Gary Haldorson Obituary, A Life Lived With Passion And Purpose, Washington State University, Oregon(2024)- Death Notice

Deat: Gary Haldorson Obituary – Students of Dr. Gary Haldorson will tell you that his devotion to understanding them as individuals was unparalleled. This is something that they will tell everyone. All of his students adored him because of his unwavering commitment to them and his ability to make learning an enjoyable experience.
As if we were colleagues, he treated us with respect and showed genuine interest in each of us. According to Tovah Yenna, a student at Haldorson, “We were not just a number to him; rather, we were individuals with a story and experiences, and we brought something valuable to the table.” Not only did he know our names, but he also knew the names of our pets and the names of our significant others.

He knew everyone by an individual’s name. “He was one of a kind.” After working in private practice in Oregon for eight years, I went back to Washington State University to finish my residency in veterinary pathology and my doctoral studies. Following the completion of that training, I was hired first as a clinical instructor and subsequently went on to become a full-time faculty member. Both the first-year General Pathology course and the second-year Systemic Pathology course are ones that I teach in the field of pathology.

I am also a faculty pathologist at the Washington Animal Disease Diagnostic Laboratory, where I work and study diseases of animals. Within the boundaries of the Nimíipuu (Nez Perce) Tribe and the Palus people, the Pullman campus of Washington State University is situated on their ancestral territories. We, as an organization, show respect and honor to the people of Palus and the nation of Nez Perce, as well as to all of the other indigenous communities that are located around the region where we have campuses and programs. We are dedicated to creating a community that is diverse, equal, and welcoming to all. Through respectful communication, the honoring of differing ideas, and the practice of kindness, the College of Veterinary Medicine establishes a community of learning that provides support to each individual member.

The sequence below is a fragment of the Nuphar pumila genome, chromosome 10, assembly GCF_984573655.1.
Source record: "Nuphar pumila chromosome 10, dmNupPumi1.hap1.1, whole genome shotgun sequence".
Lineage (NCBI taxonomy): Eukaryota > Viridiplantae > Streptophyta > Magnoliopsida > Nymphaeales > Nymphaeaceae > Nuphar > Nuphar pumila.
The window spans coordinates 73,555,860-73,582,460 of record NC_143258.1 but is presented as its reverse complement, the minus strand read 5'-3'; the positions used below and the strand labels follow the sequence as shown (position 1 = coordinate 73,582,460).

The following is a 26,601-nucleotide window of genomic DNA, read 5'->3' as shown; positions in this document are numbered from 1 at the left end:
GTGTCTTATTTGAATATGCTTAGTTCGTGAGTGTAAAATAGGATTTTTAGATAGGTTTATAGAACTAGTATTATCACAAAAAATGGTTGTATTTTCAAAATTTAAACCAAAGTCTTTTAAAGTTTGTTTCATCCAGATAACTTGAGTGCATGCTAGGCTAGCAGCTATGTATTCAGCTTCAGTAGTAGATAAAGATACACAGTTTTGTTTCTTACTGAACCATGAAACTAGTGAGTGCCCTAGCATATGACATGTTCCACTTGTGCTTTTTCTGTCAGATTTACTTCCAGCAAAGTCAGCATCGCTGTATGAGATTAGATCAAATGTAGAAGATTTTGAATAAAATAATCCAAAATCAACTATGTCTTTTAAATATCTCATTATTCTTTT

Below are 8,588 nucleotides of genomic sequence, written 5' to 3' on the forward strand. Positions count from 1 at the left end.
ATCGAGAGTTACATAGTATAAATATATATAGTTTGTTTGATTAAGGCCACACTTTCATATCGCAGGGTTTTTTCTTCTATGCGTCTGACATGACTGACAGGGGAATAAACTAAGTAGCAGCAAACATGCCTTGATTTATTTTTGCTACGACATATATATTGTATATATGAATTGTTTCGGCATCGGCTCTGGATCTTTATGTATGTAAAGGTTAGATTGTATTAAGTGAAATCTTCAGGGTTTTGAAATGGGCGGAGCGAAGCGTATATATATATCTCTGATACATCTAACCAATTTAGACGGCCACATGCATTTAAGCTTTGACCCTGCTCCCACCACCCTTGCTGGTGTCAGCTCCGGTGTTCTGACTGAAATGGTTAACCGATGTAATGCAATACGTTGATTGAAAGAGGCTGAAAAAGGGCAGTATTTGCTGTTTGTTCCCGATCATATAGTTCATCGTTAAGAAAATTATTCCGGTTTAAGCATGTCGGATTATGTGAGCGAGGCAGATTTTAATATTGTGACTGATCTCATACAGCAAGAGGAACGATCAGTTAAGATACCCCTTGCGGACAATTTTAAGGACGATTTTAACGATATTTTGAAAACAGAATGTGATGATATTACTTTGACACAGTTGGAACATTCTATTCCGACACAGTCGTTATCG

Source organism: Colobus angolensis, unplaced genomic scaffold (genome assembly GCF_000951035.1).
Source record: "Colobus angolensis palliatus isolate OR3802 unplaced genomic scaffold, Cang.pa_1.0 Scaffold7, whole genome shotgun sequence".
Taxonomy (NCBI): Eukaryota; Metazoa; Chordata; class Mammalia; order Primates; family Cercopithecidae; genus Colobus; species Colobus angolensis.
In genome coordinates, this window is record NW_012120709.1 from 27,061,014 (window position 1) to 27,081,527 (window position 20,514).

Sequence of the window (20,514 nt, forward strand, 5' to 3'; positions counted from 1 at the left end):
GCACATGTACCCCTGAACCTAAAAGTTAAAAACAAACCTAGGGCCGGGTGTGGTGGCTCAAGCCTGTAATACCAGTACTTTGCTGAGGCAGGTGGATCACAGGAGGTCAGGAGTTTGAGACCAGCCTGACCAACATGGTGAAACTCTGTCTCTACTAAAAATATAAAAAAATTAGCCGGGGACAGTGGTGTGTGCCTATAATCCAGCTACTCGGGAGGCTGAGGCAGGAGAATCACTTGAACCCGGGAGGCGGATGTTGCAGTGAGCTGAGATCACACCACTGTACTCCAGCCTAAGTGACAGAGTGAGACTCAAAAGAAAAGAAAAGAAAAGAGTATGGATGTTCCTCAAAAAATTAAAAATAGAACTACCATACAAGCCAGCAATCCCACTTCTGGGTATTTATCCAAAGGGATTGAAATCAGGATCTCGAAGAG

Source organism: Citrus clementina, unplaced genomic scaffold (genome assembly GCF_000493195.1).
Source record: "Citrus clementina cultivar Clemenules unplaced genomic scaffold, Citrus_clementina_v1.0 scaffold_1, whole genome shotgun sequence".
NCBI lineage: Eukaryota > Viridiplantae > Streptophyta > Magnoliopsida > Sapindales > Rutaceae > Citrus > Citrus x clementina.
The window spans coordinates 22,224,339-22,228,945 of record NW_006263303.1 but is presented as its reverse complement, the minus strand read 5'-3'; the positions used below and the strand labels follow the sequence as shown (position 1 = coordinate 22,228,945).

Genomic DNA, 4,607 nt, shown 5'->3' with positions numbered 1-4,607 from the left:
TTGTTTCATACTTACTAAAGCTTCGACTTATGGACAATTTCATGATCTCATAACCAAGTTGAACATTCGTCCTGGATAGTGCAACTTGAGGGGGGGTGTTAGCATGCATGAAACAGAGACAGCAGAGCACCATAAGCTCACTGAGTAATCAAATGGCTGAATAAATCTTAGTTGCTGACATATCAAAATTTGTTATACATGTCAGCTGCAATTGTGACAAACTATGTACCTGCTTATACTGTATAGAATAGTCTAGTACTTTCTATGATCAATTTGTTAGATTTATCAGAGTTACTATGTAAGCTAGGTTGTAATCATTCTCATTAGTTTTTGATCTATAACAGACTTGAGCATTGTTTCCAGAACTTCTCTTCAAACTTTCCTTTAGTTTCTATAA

The acceptance of each individual’s background, race, gender identity, gender expression, sexual orientation, age, religion, physical difference, developmental difference, and other differences is a commitment that we make to honor inclusion. The devotion of our teachers, staff, students, and alumni is the only thing that makes it feasible for us to have a common commitment to diversity, inclusion, and equity. In order to achieve equity for all, we need to acknowledge and appreciate our individuality, as well as welcome our diversity.

A community that is varied, equal, and welcoming to all is something that we are dedicated to. Through respectful communication, the honoring of differing ideas, and the practice of kindness, the College of Veterinary Medicine establishes a community of learning on which each individual member can rely for support. By accepting each member’s background, ethnicity, gender identity, gender expression, sexual orientation, age, religion, physical difference, developmental difference, and other differences, we pledge to honor inclusiveness.

Haldorson, a beloved professor, teacher, pathologist, mentor, and colleague who taught pathology to many veterinary students at Washington State University’s College of Veterinary Medicine for nearly 25 years, passed away unexpectedly on Tuesday, March 19. He has a Doctor of Veterinary Medicine degree from 1990 and a doctorate from 2005. At the age of sixty, he was. Take a look at the story written by Dr. Haldorson:

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